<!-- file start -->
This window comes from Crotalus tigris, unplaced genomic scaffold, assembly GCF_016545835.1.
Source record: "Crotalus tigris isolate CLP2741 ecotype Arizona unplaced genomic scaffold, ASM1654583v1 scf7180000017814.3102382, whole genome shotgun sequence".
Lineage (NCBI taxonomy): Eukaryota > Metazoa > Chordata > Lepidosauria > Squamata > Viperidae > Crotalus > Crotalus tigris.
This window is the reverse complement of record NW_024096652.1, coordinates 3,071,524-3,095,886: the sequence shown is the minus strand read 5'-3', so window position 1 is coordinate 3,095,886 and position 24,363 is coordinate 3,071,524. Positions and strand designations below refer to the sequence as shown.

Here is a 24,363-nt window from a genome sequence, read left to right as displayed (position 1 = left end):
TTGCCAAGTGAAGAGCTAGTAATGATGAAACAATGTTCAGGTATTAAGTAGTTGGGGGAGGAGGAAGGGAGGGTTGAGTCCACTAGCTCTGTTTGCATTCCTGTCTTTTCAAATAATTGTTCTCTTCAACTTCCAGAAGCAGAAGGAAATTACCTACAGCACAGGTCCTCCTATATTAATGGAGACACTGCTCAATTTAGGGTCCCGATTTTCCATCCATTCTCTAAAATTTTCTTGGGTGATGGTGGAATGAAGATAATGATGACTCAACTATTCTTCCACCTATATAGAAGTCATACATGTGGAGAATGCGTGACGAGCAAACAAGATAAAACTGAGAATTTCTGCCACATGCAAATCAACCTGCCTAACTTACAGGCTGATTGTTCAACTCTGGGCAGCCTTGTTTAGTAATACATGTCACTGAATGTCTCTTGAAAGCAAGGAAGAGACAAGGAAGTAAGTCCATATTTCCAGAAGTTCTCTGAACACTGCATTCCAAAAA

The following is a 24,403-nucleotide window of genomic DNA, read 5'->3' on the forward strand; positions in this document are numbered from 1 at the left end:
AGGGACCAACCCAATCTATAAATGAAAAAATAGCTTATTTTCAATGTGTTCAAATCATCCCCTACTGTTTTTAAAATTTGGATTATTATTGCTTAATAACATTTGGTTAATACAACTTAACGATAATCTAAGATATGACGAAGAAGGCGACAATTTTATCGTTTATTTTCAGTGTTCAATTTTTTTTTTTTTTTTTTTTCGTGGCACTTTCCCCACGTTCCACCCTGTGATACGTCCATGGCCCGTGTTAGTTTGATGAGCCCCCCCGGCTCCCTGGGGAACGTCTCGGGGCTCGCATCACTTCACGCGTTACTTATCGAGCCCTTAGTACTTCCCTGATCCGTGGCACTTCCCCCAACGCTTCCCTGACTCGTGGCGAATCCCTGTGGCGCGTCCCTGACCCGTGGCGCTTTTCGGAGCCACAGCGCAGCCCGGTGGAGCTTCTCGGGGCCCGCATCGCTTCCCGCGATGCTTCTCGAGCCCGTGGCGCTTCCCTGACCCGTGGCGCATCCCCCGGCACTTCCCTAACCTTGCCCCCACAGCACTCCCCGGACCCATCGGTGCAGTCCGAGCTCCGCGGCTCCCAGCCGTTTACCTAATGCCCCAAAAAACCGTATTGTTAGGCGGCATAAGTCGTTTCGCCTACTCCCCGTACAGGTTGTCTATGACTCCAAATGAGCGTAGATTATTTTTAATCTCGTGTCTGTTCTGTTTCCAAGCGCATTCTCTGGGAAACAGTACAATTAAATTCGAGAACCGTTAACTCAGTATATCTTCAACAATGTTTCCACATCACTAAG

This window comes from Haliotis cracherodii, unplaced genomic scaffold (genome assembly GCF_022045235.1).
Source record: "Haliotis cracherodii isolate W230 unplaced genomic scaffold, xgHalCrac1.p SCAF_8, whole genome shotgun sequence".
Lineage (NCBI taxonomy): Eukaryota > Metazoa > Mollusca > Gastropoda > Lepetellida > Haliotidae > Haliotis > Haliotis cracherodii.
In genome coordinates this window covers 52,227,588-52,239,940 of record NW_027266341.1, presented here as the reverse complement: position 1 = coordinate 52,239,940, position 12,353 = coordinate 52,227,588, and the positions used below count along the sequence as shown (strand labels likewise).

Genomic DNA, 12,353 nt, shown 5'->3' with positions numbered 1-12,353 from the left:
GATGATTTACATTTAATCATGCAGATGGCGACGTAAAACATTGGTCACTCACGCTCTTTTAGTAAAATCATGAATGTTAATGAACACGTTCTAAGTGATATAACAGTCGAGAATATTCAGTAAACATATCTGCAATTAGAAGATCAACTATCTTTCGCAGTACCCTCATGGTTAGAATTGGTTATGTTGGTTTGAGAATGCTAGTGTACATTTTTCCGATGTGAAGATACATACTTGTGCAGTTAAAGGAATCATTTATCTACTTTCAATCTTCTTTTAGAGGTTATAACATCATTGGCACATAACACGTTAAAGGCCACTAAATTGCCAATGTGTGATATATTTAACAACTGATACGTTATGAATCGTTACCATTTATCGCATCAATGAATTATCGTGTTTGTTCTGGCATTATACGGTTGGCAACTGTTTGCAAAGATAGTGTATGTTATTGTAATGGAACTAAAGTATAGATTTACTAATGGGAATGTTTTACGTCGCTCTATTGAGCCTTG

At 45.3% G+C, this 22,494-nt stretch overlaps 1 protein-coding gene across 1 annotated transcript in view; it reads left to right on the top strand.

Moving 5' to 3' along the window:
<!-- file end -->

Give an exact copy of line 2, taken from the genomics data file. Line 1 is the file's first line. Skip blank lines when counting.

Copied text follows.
Source record: "Crotalus tigris isolate CLP2741 ecotype Arizona unplaced genomic scaffold, ASM1654583v1 scf7180000017814.3102382, whole genome shotgun sequence".